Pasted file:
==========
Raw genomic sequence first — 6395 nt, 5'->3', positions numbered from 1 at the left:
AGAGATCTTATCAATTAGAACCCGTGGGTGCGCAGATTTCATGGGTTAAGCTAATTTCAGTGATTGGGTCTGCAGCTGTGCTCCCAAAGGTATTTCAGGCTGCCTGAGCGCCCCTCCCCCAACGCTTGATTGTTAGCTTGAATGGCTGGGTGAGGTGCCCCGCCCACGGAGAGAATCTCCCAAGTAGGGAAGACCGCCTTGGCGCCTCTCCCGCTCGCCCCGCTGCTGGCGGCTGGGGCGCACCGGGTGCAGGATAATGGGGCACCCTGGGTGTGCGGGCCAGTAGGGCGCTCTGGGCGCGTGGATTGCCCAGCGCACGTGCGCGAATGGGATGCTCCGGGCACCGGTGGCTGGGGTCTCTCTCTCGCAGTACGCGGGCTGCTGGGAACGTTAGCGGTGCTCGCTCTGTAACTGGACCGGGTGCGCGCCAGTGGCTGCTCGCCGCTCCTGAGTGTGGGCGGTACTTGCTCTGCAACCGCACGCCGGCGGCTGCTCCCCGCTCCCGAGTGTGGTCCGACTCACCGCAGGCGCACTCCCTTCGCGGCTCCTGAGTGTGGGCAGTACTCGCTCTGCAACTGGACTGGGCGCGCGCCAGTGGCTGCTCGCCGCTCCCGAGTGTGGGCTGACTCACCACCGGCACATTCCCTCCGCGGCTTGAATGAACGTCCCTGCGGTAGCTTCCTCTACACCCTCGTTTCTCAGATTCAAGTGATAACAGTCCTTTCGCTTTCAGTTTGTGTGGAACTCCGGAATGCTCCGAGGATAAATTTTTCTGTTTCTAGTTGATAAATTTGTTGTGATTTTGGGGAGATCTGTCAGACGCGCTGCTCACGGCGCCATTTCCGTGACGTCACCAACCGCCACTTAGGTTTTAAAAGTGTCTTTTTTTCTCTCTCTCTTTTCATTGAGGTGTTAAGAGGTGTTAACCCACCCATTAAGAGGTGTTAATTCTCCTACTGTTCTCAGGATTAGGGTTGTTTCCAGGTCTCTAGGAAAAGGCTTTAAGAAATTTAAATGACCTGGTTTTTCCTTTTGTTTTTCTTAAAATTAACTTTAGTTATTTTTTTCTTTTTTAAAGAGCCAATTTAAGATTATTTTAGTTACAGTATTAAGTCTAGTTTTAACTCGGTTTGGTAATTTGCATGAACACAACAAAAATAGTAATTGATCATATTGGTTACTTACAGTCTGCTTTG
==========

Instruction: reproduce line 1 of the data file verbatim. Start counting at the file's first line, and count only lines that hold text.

Raw genomic sequence first — 6395 nt, 5'->3', positions numbered from 1 at the left: